Terry Edwards has graciously offered to let me repost the excellent article he wrote for Small Arms Defense Journal. It’s a two part PDF, and I have posted both parts below.
If you are interested in this little-known developmental side track of the Johnson LMG, you should definitely have a look – and the same goes if you have never heard of the gun. It’s a story with tons of intrigue and engineering – what combination could be better?
Thanks to Mr. Edwards, and also to SADJ for permission to post this!
Fantastic story, I knew some of the details as I had the privilege to be able handle and shoot both versions of the Dror back in the early 1980’s. A few hundred Dror’s were imported into the UK back then by SIDEM International (UK) and I purchased many of them very cheaply (around 100 GBP per gun) to convert to semiautomatic only capability for the UK and Commonwealth market (NZ & Oz). Build quality was sketchy at best but they worked OK funnily enough I though the best ones I shot were the Mk 1’s in .303 caliber! I still have a few full auto sears that I removed from Dror’s back then…
Funny how Melvin Johnson, Jacques Michault of SIDEM, the Dror and the AR10 are intertwined. Jacques funded the ARMALITE startup in the early 50’s, Melvin Johnson was a consultant on the AR10 project, SIDEM sold the AR10 as one of the three sales entities, and then SIDEM bought & sold Dror’s and AR10’s in the 1980’s a surplus!
This was a great read. Mr. Edwards is an excellent storyteller, and he had an interesting story to tell here.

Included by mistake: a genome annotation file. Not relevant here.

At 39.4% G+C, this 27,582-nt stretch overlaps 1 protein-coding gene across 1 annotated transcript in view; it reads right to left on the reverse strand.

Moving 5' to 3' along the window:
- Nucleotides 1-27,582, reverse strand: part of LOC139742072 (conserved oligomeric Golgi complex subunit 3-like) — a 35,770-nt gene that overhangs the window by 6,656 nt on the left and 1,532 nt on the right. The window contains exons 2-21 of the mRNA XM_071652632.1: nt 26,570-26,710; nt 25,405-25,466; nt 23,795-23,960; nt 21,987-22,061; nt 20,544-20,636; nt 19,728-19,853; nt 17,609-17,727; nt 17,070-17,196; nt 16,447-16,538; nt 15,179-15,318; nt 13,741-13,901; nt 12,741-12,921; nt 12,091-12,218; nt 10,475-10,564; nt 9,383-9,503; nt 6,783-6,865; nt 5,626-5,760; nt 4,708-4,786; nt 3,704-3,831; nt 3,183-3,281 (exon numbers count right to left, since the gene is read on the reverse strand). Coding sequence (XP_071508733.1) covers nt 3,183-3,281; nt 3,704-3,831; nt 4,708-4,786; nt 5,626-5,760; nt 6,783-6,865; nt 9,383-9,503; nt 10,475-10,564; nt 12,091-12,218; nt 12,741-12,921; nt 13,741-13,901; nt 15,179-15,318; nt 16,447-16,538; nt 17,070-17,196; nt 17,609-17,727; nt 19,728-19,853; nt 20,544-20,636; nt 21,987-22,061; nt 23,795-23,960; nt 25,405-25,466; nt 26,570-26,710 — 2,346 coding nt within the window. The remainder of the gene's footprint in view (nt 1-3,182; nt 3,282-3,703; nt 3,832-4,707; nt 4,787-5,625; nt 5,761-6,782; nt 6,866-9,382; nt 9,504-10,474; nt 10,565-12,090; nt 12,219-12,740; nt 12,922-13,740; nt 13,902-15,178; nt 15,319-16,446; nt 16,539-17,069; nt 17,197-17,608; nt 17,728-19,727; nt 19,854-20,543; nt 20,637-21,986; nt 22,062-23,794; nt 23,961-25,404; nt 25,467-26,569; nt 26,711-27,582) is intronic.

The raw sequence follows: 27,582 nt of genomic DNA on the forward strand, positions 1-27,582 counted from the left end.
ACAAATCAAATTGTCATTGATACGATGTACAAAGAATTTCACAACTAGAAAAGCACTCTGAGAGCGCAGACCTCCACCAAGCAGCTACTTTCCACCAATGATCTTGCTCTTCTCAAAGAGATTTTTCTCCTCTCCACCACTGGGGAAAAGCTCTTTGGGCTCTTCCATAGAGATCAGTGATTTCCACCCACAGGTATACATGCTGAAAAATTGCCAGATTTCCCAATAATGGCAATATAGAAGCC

These were great guns. As a Title 2 Mfg….I had a couple of DS’s in 8mm Mauser (uses BAR magazines with spacer for shorter cart.). My first exposure was the purchase of an odd-ball curved 20 round single-stack magazine for the .303 Cartridge at the old Great Western Gunshow. I had it for years before IMA brought in the DROR kits (without magazines). Right away I realized what the mag was for….and bought a few of the kits, and used some of the 40 demilled semi-auto 1941 Johnson receivers I’d imported out of Canada……to assemble semi-auto DROR’s. Yes…the specs were “right on”. I also made some 8mm versions. I also had made some 1941 LMG Johnson “semi-auto’s”. After a few years….I still had a complete 1941 semi-auto made….but, it was missing the magazine housing. Finally I ended up fitting the 8mm Mauser DROR magazine housing to it. I just took the magazine spacer out, and a .30/06 cartridge would fit. And…..it worked great.